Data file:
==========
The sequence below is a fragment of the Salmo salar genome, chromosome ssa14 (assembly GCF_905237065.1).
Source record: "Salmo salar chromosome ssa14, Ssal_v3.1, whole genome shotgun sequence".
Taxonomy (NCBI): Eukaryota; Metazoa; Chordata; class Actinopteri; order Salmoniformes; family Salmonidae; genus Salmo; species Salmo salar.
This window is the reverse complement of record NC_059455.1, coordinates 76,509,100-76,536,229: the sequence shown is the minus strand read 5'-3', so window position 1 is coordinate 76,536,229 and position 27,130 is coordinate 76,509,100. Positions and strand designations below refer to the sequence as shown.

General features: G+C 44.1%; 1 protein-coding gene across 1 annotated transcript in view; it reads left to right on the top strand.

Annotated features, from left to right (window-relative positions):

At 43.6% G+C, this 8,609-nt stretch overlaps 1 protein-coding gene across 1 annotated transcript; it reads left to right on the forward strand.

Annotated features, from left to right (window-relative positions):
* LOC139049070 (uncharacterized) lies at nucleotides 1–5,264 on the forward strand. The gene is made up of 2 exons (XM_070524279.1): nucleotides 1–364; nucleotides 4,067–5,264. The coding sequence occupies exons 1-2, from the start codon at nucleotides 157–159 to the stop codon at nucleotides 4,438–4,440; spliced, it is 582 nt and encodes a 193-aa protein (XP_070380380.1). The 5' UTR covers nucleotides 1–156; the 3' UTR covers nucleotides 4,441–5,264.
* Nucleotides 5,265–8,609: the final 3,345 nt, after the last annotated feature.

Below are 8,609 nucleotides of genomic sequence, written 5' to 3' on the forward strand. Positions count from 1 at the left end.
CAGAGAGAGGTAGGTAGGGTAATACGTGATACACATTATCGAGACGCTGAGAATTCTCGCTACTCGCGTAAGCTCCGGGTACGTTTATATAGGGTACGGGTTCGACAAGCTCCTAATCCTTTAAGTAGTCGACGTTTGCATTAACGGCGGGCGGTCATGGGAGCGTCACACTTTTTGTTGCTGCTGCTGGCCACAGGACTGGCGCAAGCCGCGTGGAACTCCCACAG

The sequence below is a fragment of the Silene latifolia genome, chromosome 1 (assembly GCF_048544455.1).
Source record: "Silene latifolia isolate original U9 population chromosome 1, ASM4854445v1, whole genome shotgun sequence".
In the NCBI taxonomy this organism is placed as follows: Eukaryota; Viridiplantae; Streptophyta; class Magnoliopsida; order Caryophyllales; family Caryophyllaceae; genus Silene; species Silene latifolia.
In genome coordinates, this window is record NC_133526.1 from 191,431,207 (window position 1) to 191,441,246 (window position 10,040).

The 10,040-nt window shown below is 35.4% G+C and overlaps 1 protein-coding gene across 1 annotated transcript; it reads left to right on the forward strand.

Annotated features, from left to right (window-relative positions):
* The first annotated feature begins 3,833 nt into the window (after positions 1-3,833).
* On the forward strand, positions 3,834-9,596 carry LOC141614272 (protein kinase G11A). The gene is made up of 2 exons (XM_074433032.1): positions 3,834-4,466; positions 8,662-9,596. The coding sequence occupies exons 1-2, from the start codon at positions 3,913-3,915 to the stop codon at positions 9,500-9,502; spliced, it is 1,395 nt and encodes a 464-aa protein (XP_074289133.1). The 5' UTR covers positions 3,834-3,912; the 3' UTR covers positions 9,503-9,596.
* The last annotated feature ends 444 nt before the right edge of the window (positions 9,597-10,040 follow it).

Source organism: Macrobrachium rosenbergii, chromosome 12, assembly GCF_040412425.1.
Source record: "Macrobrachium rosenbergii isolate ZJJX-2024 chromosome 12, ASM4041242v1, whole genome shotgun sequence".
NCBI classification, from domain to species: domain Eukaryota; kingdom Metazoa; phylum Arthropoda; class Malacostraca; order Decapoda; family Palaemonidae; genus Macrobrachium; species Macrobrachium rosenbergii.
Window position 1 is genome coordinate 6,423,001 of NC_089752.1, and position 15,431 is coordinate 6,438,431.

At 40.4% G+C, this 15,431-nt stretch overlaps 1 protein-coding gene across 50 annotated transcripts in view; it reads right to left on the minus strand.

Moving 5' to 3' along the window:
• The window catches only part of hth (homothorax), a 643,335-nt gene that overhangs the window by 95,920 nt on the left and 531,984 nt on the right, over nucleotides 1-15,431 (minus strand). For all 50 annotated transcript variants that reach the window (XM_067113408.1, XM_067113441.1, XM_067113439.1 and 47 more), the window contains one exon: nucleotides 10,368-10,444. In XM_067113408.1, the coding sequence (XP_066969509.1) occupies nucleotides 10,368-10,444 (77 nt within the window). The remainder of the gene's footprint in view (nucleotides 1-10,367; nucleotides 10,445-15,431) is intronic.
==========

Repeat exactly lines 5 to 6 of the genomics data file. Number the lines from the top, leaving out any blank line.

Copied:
General features: G+C 44.1%; 1 protein-coding gene across 1 annotated transcript in view; it reads left to right on the top strand.

Annotated features, from left to right (window-relative positions):